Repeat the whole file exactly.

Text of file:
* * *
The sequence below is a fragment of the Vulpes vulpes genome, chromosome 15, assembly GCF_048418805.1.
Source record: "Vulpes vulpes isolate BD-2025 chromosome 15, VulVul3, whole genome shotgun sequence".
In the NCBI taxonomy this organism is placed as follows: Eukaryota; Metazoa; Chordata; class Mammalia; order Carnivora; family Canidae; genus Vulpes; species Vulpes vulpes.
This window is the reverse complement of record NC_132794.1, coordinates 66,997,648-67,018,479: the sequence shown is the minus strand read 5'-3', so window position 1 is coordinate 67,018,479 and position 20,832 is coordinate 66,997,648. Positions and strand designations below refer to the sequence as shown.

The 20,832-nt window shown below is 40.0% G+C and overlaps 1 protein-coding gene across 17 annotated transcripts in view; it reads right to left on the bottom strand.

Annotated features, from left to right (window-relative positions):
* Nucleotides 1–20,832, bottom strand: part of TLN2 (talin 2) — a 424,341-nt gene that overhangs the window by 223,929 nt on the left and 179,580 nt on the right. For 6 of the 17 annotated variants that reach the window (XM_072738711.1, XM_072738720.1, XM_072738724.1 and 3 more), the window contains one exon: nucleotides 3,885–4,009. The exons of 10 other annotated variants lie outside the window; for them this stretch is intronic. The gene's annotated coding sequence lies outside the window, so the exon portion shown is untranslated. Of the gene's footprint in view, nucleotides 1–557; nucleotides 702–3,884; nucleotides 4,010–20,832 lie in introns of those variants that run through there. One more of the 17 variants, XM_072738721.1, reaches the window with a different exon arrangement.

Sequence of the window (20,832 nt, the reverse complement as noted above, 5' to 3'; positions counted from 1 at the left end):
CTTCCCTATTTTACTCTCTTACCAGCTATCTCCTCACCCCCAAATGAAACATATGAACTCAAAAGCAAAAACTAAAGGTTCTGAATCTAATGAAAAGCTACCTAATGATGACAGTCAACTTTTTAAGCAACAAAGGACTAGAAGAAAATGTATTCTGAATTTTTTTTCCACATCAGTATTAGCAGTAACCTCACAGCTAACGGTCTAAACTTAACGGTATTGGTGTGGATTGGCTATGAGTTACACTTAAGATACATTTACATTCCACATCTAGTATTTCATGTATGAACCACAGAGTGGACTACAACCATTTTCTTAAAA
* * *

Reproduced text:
The sequence below is a fragment of the Vulpes vulpes genome, chromosome 15, assembly GCF_048418805.1.
Source record: "Vulpes vulpes isolate BD-2025 chromosome 15, VulVul3, whole genome shotgun sequence".
In the NCBI taxonomy this organism is placed as follows: Eukaryota; Metazoa; Chordata; class Mammalia; order Carnivora; family Canidae; genus Vulpes; species Vulpes vulpes.
This window is the reverse complement of record NC_132794.1, coordinates 66,997,648-67,018,479: the sequence shown is the minus strand read 5'-3', so window position 1 is coordinate 67,018,479 and position 20,832 is coordinate 66,997,648. Positions and strand designations below refer to the sequence as shown.

The 20,832-nt window shown below is 40.0% G+C and overlaps 1 protein-coding gene across 17 annotated transcripts in view; it reads right to left on the bottom strand.

Annotated features, from left to right (window-relative positions):
* Nucleotides 1–20,832, bottom strand: part of TLN2 (talin 2) — a 424,341-nt gene that overhangs the window by 223,929 nt on the left and 179,580 nt on the right. For 6 of the 17 annotated variants that reach the window (XM_072738711.1, XM_072738720.1, XM_072738724.1 and 3 more), the window contains one exon: nucleotides 3,885–4,009. The exons of 10 other annotated variants lie outside the window; for them this stretch is intronic. The gene's annotated coding sequence lies outside the window, so the exon portion shown is untranslated. Of the gene's footprint in view, nucleotides 1–557; nucleotides 702–3,884; nucleotides 4,010–20,832 lie in introns of those variants that run through there. One more of the 17 variants, XM_072738721.1, reaches the window with a different exon arrangement.

Sequence of the window (20,832 nt, the reverse complement as noted above, 5' to 3'; positions counted from 1 at the left end):
CTTCCCTATTTTACTCTCTTACCAGCTATCTCCTCACCCCCAAATGAAACATATGAACTCAAAAGCAAAAACTAAAGGTTCTGAATCTAATGAAAAGCTACCTAATGATGACAGTCAACTTTTTAAGCAACAAAGGACTAGAAGAAAATGTATTCTGAATTTTTTTTCCACATCAGTATTAGCAGTAACCTCACAGCTAACGGTCTAAACTTAACGGTATTGGTGTGGATTGGCTATGAGTTACACTTAAGATACATTTACATTCCACATCTAGTATTTCATGTATGAACCACAGAGTGGACTACAACCATTTTCTTAAAA